While there are arguments on either side of the debate, there isn’t a tonne of evidence that speaks directly to it. We don’t have time travel to go back and observe the early development of humanity, and our tools for objectively testing either claim on present-day humans are still too blunt to be of any use. What we can do is compare language to an unambiguously communication-first system: physical gestures. We certainly use gestures to augment language, but we certainly can use language without gestures and gestures without language. When we gesture without language we are certainly communicating but we aren’t using a language.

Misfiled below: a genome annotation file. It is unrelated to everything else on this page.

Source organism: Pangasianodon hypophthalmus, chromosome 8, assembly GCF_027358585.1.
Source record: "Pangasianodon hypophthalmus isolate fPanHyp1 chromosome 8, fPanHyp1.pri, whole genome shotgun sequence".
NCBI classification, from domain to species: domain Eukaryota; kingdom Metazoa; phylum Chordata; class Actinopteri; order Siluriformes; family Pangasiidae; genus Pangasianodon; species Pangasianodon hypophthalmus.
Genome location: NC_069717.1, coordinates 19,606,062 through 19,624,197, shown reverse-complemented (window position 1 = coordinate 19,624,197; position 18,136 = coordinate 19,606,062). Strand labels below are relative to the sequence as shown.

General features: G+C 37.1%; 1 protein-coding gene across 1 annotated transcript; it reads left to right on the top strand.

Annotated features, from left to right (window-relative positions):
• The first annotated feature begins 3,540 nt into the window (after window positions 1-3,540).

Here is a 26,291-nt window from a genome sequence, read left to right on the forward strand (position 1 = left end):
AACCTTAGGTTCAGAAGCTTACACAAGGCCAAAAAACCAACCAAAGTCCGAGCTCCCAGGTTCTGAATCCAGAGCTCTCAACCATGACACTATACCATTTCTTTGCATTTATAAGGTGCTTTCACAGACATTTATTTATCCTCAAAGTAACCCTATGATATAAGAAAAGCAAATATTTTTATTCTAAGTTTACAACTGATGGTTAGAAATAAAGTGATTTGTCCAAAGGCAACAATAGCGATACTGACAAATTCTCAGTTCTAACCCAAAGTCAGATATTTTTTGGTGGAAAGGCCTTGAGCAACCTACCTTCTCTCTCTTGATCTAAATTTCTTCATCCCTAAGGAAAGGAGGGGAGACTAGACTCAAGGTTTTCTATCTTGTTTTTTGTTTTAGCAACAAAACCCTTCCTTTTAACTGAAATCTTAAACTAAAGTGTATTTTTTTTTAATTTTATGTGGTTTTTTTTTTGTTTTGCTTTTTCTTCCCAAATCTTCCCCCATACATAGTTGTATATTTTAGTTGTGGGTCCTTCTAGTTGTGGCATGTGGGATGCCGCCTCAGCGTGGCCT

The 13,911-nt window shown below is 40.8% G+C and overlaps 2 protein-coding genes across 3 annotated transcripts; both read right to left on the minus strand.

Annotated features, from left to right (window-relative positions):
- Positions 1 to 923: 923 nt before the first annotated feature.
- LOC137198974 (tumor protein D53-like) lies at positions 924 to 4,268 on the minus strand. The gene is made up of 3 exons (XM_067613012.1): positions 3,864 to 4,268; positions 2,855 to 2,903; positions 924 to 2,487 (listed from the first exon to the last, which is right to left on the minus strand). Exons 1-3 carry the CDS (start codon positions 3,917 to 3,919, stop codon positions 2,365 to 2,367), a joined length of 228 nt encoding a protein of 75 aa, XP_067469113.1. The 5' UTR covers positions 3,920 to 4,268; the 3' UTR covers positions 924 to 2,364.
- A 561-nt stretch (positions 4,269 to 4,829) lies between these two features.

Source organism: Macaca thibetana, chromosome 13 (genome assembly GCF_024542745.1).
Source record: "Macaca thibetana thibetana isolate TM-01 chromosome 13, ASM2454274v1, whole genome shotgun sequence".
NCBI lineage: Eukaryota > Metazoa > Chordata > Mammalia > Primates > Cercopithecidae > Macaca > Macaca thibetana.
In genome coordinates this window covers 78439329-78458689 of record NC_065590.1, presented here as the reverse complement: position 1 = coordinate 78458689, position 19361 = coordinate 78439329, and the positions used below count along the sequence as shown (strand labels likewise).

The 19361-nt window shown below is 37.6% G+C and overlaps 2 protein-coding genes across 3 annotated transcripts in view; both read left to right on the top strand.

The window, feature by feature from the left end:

So, If you’re on board with me so far (language and gesture are distinct systems, and gesture is communicative), we can get some evidence that language is not inherently communicative. If it were communicative, we would expect it to operate like a communicative system (i.e., gesture) in a context where communication is not called for.
The test is as follows: First, be alone (the next time you find yourself alone in a room would be a good time to try it out). Second, don’t be reading, watching TV/Movies, or listening to anything (Isolate yourself from virtual people). Once you’re isolated, say something aloud. It doesn’t matter what, whatever comes naturally. Next, gesture. Point at something, shush the room, make an obscene gesture. But make sure it’s not accompanied with any language. Consider how unnatural one of these tasks felt compared to the other. If you’re like me, one will feel a bit odd, and the other will feel like one of the strangest things you’ve ever done.